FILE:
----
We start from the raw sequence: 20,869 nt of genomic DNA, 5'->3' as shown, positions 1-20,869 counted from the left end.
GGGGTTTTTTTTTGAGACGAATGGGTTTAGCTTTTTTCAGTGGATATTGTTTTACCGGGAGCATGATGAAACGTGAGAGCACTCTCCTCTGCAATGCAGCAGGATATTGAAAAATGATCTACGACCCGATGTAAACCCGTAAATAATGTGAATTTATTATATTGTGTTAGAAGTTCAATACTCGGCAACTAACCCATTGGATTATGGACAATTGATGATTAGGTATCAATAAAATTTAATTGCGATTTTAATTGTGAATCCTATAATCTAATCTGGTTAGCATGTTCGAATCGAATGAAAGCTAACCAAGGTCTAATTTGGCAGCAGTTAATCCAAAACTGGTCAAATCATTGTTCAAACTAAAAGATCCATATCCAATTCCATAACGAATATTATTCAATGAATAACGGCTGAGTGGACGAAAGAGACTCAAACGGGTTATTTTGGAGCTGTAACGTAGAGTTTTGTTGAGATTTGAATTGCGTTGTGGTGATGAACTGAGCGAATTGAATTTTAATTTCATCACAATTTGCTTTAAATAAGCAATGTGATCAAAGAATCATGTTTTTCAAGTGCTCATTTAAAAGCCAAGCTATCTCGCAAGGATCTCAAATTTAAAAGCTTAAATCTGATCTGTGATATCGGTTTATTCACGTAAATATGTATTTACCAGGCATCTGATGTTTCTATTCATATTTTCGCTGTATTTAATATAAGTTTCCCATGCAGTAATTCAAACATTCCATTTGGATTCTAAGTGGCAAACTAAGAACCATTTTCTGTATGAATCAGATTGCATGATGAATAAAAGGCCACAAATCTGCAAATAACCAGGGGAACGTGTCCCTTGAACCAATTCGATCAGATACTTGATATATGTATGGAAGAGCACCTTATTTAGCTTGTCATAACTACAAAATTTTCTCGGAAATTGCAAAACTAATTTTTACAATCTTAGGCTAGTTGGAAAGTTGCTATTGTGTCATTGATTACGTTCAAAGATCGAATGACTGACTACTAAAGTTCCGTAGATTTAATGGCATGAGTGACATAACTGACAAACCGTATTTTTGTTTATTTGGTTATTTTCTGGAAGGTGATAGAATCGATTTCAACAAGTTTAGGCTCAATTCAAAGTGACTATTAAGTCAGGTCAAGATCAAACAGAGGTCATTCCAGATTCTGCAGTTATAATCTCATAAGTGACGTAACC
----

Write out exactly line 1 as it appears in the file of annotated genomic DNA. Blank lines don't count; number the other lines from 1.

We start from the raw sequence: 20,869 nt of genomic DNA, 5'->3' as shown, positions 1-20,869 counted from the left end.